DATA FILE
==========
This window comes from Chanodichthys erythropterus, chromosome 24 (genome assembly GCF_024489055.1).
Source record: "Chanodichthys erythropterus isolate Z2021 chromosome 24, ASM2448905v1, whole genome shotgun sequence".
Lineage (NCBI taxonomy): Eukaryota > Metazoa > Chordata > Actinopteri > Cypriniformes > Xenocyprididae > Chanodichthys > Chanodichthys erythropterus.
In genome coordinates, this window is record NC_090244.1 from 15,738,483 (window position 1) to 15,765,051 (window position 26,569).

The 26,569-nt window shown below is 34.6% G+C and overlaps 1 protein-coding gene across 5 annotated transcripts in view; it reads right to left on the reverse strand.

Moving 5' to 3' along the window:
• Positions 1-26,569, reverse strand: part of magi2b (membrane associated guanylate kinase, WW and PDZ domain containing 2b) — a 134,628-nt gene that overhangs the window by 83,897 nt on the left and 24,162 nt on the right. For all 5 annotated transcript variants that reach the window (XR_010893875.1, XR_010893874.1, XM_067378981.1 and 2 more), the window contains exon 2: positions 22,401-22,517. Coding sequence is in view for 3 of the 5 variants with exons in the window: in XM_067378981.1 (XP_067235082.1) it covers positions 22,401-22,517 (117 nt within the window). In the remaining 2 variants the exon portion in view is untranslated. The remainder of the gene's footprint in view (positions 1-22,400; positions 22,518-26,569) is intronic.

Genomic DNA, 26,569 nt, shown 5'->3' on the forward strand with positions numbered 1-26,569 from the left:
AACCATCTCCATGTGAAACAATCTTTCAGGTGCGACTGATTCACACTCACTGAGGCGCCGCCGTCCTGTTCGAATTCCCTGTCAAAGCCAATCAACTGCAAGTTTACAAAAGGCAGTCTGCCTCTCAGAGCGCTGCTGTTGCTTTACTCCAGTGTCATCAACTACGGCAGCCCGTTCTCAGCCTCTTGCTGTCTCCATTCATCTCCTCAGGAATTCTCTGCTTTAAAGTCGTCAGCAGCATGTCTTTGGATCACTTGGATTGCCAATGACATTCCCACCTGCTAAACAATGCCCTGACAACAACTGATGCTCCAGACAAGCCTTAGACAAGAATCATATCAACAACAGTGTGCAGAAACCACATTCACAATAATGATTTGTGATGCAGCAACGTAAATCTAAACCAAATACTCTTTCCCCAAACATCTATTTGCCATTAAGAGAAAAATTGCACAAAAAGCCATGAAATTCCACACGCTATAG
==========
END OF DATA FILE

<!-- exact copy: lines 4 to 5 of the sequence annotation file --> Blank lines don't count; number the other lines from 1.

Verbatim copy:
In genome coordinates, this window is record NC_090244.1 from 15,738,483 (window position 1) to 15,765,051 (window position 26,569).

The 26,569-nt window shown below is 34.6% G+C and overlaps 1 protein-coding gene across 5 annotated transcripts in view; it reads right to left on the reverse strand.